February 1, 2011 / 1:46 PM / 7 years ago

Factbox: Political risks to watch in Jordan

AMMAN (Reuters) - Economic woes and rising domestic dissent plague Jordan, where a new parliament was elected two months ago in a vote boycotted by the Islamists, the country’s largest political opposition group.

The kingdom has seen growth fall by a half and is struggling to curb a record $2 billion budget deficit.

Tensions between Jordanians and the majority Palestinian population, many of them refugees from conflict with Israel, could also escalate in the event of a Middle East peace accord which settles Palestinians permanently in Jordan.


Tribalism has been on the rise as a political element, blunting the emergence of national parties and curbing the influence of Islamists, Jordan’s most popular political force.

Analysts say protests from East Bank Jordanian tribes, the backbone of support for Jordan’s King Abdullah, alongside inter-tribal violence that has spread in recent months, could develop into wider troubles.

This is not only hampering modernization efforts, but threatening to undermine the monarchy which is seen as a unifying force in the country of nearly 7 million people.

Most tribes that defend the interests of the native Jordanian dominated state bureaucracy and have sought to frustrate free market reforms that would cut state welfare and widespread patronage they rely on to maintain their power and influence.

The economic downturn is making it more difficult for the state to satisfy demands of this vocal constituency as proceeds from foreign aid and tax revenues have shrunk, analysts say.

Political infighting in government agencies is also on the rise, as well as frustrations fueled by perceptions of corruption and widening inequalities.

What to watch:

-- Indications the economic recovery falters, triggering strikes by public sector workers who see the state as abandoning them.


The economic influence and citizenship rights of many of the country’s citizens of Palestinian origin are becoming a bigger concern for Jordan’s largely East Bank, or indigenous Jordanian, political elite who hold a firm grip on power .

That grip was further strengthened in the November elections that resulted in a parliament dominated by tribal East Bank pro-monarchists with a token Palestinian representation.

Analysts say the issue will come to the fore if Middle East peace talks bring a permanent settlement of Jordanians of Palestinian origin in the country.

Jordan hosts the largest number of Palestinian refugees and when the kingdom made peace with Israel in 1994 it did not get any guarantee of right of return for its Palestinian citizens.

Jordanians of Palestinian origin are grossly marginalized in government posts, the army and security forces and underrepresented in parliament.

But economic liberalization and privatization appear to have empowered the largely Palestinian business class, alienating many East Bank Jordanians whose power base has been in large state-run industries and the bureaucracy.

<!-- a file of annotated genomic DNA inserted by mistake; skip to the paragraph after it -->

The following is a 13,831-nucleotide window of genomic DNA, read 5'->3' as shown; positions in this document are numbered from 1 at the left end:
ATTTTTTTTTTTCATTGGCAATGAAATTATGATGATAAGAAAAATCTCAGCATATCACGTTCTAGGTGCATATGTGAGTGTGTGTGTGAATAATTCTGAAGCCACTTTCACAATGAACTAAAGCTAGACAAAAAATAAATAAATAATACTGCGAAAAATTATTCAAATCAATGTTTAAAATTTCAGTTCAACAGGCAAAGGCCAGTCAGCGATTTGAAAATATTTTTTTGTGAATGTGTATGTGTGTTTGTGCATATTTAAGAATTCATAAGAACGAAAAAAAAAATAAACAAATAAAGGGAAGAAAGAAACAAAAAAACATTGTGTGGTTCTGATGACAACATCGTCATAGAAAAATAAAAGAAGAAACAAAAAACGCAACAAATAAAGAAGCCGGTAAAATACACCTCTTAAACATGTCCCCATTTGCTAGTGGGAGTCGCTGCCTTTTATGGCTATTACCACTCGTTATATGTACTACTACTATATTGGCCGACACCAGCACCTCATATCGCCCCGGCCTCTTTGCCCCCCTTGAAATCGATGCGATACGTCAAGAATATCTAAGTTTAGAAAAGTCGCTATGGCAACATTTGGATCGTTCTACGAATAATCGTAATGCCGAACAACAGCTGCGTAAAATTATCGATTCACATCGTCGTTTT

What to watch:

-- Aggressive or defiant comments by ultra-nationalist Jordanians that further polarize the two communities.

-- A tougher policy toward Israel if peace talks sour and prospects for a two-state Israel-Palestinian solution dim, leading to fears of an Israeli “transfer policy” that expels West Bank Palestinians to Jordan.


A budget deficit that doubled to $2 billion in 2009 is viewed as the country’s major economic challenge in the few years to come.

The government plans to cut the deficit to 5 percent of GDP this year and stabilize its rising public debt which hit $14.7 billion in August.

But analysts say Jordan has been reluctant to pursue aggressively an IMF-guided austerity program or tackle corruption within state owned enterprises that eats up tens of millions of dollars of public funds.

Although a drop in foreign aid and revenues forced the government to cut spending, civil service salaries and pensions -- which form 80 percent of the budget -- remain a red line.

Many officials still hope for infusions of foreign aid that have traditionally covered budget shortfalls and are extended to underpin the stability of the pro-U.S. country. But the kingdom cannot expect high levels of aid to be maintained indefinitely.

What to watch:

-- Whether policy makers resort to higher levels of domestic borrowing from banks and abroad to finance the budget deficit.

-- Degree of success in absorbing 2009’s record deficit to restore fiscal prudence for a sustained recovery in 2011-2013.

-- More drastic steps such as raising more taxes or through sharply higher electricity and water prices.

-- Rising current account deficit as an indicator investors should monitor to show Jordan’s external financing shortfall.

-- Signs of donor fatigue over pace of political and economic liberalization and lower aid levels from the United States, the country’s biggest donor.


Although the opening of the economy in the early 1990s drew more foreign firms and capital inflows, the hidden costs of business and rising competition from neighbors is blunting the country’s edge, analysts warn.

Inflows of funds from the Gulf have been hurt by a perception that Jordan has an unfriendly investor climate.

Analysts warn the kingdom stands to lose if regional peace prevails, with aid money and capital flows redirected to the Palestinian territories, Syria and Iraq.

What to watch:

-- A slow pace of recovery in the oil producing Gulf region would reduce remittances from over 600,000 expatriates living there and lower capital inflows and investments.

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